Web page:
Will Firefly Season Two Fly?
A spokesman for Joss Whedon, creator of Firefly and its spinoff movie, Serenity, told SCI FI Wire that Whedon hasn't heard of Ace Underhill, an entrepreneur who said he is trying to acquire the rights to the SF TV franchise for purposes of mounting a second season to be distributed in alternative media. "Joss doesn't really know anything about that guy, and I don't really think he has a comment," Whedon's spokesman said in response to questions about Underhill's efforts.
For his part, Underhill told SCI FI Wire that he has contacted Whedon's representatives about starting up a new season of Firefly, which the Fox broadcast network canceled after a single season in 2003, but hadn't spoken with Whedon directly. Whedon previously told USA Today that he still hopes to tell more stories set in Serenity's futuristic universe, though Firefly as it was is dead. He later told Empire Online that he remains open to doing another TV series.
In response, Underhill said in an interview: "If he contacts me and says, 'Hey, we're not interested in Firefly anymore' or 'I'm not interested in Firefly anymore,' then I will abandon the project, and essentially it's over at that point. I'm not looking to create a cheap knockoff of the series without Joss' input. So that's not going to happen. ... If he's not going to be involved, then there is no project. There's no point."
Underhill said that he wants to acquire the rights to produce a second season of Firefly and has gone on the Web to solicit fans' support, though not their money. "We're looking at actually doing a direct pay-per- ... view model for this series, where the consumer could choose, if they wanted to, [to] view it on their computer, on their iPod, on direct-to-DVD sent to their house or on demand through their cable or satellite operator," Underhill said in a telephone interview. "That would be the first run of the series. And then the second run, obviously, you would go to the off-net cable channels. ... We're looking at giving choices to the audience."
Underhill said that he is also speaking with Jamie McCabe, senior vice president of worldwide pay-per-view and video-on-demand services for 20th Century Fox Television, which holds the TV rights to Firefly. SCI FI Wire calls to McCabe's office and Fox public relations representatives were not returned by press time.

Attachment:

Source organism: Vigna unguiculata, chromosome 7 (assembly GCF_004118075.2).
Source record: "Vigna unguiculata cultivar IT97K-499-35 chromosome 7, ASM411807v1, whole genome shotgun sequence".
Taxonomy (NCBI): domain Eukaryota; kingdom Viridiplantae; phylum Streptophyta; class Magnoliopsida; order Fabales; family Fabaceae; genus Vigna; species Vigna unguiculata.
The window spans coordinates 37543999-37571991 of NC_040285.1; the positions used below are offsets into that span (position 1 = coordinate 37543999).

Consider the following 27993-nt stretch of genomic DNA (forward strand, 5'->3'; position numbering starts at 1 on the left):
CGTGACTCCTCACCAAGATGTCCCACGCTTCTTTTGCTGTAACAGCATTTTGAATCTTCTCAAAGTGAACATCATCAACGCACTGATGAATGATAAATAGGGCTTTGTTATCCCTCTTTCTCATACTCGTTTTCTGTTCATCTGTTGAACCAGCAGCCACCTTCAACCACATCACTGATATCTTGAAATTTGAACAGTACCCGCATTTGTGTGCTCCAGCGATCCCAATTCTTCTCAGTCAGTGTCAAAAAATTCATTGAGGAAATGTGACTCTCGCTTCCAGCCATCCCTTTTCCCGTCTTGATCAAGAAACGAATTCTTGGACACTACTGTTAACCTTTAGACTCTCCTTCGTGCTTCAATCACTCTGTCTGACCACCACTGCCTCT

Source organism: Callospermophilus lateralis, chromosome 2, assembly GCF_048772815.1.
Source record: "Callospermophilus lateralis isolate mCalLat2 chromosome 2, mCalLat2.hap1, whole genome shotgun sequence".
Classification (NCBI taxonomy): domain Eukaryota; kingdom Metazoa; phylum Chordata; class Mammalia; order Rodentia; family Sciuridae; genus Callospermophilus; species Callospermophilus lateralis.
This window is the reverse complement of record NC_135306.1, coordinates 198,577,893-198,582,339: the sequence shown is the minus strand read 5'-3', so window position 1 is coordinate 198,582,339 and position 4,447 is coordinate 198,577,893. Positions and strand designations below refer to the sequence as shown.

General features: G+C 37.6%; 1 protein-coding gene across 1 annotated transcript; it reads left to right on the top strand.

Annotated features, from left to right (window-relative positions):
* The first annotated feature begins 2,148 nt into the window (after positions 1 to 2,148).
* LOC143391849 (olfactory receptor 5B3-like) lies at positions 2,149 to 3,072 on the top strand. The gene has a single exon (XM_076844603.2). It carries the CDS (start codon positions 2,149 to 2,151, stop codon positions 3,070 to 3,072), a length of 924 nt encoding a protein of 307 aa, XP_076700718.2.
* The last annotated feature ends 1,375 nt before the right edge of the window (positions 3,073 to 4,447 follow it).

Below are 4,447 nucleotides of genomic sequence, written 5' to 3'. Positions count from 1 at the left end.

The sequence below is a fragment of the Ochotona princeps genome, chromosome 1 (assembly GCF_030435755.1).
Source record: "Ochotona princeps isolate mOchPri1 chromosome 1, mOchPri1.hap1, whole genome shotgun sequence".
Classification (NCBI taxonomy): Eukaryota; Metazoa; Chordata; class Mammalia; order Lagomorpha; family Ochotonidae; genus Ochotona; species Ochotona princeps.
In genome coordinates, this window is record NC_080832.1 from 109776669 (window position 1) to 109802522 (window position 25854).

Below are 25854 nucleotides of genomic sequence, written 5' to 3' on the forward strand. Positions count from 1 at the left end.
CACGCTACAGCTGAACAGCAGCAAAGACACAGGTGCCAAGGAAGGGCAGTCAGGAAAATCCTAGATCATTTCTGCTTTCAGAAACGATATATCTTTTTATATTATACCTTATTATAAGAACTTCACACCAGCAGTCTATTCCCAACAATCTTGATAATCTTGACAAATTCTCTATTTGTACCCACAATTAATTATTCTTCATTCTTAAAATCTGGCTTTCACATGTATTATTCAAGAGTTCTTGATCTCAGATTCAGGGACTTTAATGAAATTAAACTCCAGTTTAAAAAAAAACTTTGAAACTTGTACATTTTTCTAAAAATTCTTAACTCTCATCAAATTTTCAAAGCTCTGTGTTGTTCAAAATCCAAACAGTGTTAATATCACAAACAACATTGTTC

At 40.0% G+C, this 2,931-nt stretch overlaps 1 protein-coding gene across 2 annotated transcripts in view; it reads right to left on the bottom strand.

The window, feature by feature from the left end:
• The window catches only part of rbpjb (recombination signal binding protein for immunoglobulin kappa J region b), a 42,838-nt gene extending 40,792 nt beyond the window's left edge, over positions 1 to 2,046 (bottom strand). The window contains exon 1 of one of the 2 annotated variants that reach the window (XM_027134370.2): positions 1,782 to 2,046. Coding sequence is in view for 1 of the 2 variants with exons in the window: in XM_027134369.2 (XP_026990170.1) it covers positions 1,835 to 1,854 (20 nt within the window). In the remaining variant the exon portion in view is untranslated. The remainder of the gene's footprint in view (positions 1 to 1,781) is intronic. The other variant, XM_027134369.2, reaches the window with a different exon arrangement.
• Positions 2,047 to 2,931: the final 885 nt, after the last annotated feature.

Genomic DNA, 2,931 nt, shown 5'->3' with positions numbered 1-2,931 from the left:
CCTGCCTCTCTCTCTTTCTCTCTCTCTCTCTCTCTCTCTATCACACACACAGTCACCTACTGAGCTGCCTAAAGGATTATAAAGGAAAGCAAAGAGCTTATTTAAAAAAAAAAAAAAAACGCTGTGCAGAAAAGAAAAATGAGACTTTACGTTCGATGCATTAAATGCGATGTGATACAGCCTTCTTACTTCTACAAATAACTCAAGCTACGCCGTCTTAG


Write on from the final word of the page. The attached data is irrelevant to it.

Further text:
Underhill added that he has contacted members of the Firefly/Serenity cast and had received a few rate quotes from agents, but he declined to say who. He acknowledged that he had not yet heard from Firefly/Serenity star Nathan Fillion.
Underhill said that he works with Brilliant Screen Entertainment, an Arizona-based company that, according to its Web site, provides TV and film production services, studio recording and DVD and CD project design. Underhill also said that he works with Cine Support International, which provides logistics and planning for film and television productions, and is on the film advisory board for the government of Costa Rica.
Firefly/Serenity fans, who call themselves Browncoats, are suspicious of Underhill's motives and methods, and the entrepreneur has gone on a Browncoat fan forum to answer questions.
Underhill admitted that his effort is a long shot: He even revealed that a bookmaker had contacted him to gauge the odds of his success for purposes of wagering. (He had no idea.) "Anything can be a long shot, and projects can be shut down at any time," he said. "But I'm hopeful and I'm keeping on it, and I'll put my perseverance on it and try to stay with it for the long haul. I understand it's not an overnight process, and I don't expect it to be, and I'm prepared for the long haul. ... At this point, I would say it's a long shot, but the chance exists."